EAS2C project area

EAS2C project area

For the last few years, Cruzio has worked with local school districts, municipalities, and non-profit partners to provide subsidized internet to low-income families through our Equal Access initiative. The populations are diverse, including everyone from recent immigrants in crowded farmworker communities to families who’ve lived in isolated mountain homes for many generations.

Cruzio’s mission is to provide every household with the same level of service that we make available to our more urban customers. Recent advances in fixed wireless technology, matched with Cruzio’s familiarity with the area, are making that mission a reality.

“Our region has a problem.” James Hackett, COO at Cruzio, explained. “We’ve got rural communities, farmers, low-income communities out here. Then just a hop away we’ve got Silicon Valley, high-tech and bustling. It’s quite the gap. But getting reliable internet out here? Not so easy with our geography. And that digital divide? It’s real, making life harder for folks. With the Summits to the Sea project we’re working to level the playing field and give everyone a fair shot.”

This project represents a generational leap forward in broadband access, and it wouldn’t have been possible without the support of concerned community groups and elected officials. Big thanks to Representatives Jimmy Panetta and Anna Eshoo, State Senator John Laird, State Assemblyman Robert Rivas, the Santa Cruz County Board of Supervisors, Monterey County Supervisors Chris Lopez, Mary Adams, and Luis Alejo, as well as the Santa Cruz, Monterey, and Santa Clara Offices of Education, the Central Coast Broadband Consortium, Monterey Bay Economic Partnership, and many others. We especially want to recognize the incredible work being done by Cruzio’s growing team of all-local employees, many of whom have been with us for decades. It’s been a team effort, and fast, affordable internet is going to make a world of difference for folks across the region.

An Update on Equal Access Santa Cruz

girl on laptop
Jason Borgen, Chief Technology Officer (CTO) of the Santa Cruz Office of Education, faced a heartbreaking challenge in April 2020. The COVID-19 pandemic had forced students to switch to homeschooling, and many of them lacked adequate home internet connectivity. Students couldn’t do their schoolwork.

“Our primary objective is to provide unwavering support to all students and families, ensuring they have the necessary resources and tools to achieve success, particularly those in our community who are underserved,” Jason emphasized.

Having partnered with Cruzio on many projects over the years, Jason’s initial action was to reach out to us. Together, we embarked on a mission to install affordable internet connections for these students. When it became apparent that the problem was even more widespread than initially thought, Susan True of the Community Foundation Santa Cruz County stepped in, playing a pivotal role in establishing a charitable fund, thus giving birth to Equal Access Santa Cruz (EASC).

EASC allows local community members to support less fortunate neighbors with fast, reliable internet — a service that’s become vital for so many reasons. Cruzio members can even add a few dollars to their monthly bill for EASC. In all the fund has raised over $1,000,000, all of which is put to work building new internet connections to homes in places where construction couldn’t be justified by market economics.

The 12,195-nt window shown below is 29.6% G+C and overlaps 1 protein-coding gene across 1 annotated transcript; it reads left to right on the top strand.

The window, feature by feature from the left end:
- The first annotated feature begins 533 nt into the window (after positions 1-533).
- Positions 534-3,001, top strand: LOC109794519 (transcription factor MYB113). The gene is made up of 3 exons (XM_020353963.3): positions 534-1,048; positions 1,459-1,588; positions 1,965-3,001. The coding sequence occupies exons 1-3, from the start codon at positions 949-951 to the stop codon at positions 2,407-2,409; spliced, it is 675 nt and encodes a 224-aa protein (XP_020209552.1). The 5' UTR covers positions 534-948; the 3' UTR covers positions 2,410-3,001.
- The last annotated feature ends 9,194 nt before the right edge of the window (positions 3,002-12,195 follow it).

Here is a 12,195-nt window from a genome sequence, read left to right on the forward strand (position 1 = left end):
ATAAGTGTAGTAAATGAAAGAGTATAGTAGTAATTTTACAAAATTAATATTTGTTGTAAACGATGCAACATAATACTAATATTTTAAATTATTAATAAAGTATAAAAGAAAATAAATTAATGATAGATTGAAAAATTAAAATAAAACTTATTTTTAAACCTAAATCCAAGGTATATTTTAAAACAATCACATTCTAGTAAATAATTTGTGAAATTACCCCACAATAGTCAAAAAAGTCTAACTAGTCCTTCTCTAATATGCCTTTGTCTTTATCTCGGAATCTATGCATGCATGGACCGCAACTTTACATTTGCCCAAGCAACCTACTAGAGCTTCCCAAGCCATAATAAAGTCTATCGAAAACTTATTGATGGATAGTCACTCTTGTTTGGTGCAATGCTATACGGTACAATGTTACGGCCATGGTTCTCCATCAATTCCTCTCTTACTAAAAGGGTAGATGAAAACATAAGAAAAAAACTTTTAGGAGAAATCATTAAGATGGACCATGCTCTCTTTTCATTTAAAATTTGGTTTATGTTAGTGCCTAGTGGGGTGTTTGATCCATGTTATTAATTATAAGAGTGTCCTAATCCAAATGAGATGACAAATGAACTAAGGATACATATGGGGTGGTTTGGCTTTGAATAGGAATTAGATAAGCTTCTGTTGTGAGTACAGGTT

Since its inception, EASC has achieved remarkable success. Some of our achievements include:

  • Establishing over 35 broadband distribution hubs (Points of Presence or PoPs), each capable of serving up to 200 households.
  • Executing various special projects to assist community members in need, such as Buena Vista migrant housing, Pajaro Valley Shelter Services, Farm Discovery Center, and Housing Matters’ Casa Azul.
  • Connecting over 1,200 students and families to new internet access.
  • Creating infrastructure that has the potential to serve an additional 5,000+ individuals.
  • Enhancing broadband availability in over 60% of the Watsonville/Pajaro area.
  • Cultivating new partnerships with several school districts, Housing Matters, Housing Authority of Santa Cruz, and other like-minded organizations.

The partnership with Equal Access has been one of the most gratifying things the Cruzio team have ever undertaken. It embodies our core values and mission as well as the Santa Cruz community’s dedication to making a positive impact.

A student at Farm Discovery Center near Watsonville enjoys Equal Access high-speed internet

We extended internet to Farm Discovery and other places where students do homework.

Jason encapsulates our collective mission when he says, “we focus on equity and are doing everything we can to remove the digital divide from Santa Cruz County. We are thankful for the work Cruzio is doing and has done to make this a reality. With Santa Cruz COE’s and Cruzio’s shared vision towards this work we can truly make a difference for all of Santa Cruz county!”

If you want to help support our mission and help make sure no one in Santa Cruz County is unconnected, please donate to the Equal Access fund.

Cruzio Newsletter #215

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Where Will Internet Funds Be Spent?

Cruzio Internet saw a need for better service on Highway 9 in the San Lorezno Valley, and were successful in getting a route addedCalifornia’s planned backbone routes are marked in dark orange. The Highway 9 route (circled) was included after Cruzio led a push for it. The routes still leaves large gaps in parts of Santa Cruz, San Mateo, and Monterey Counties, which we are trying to address with state grants.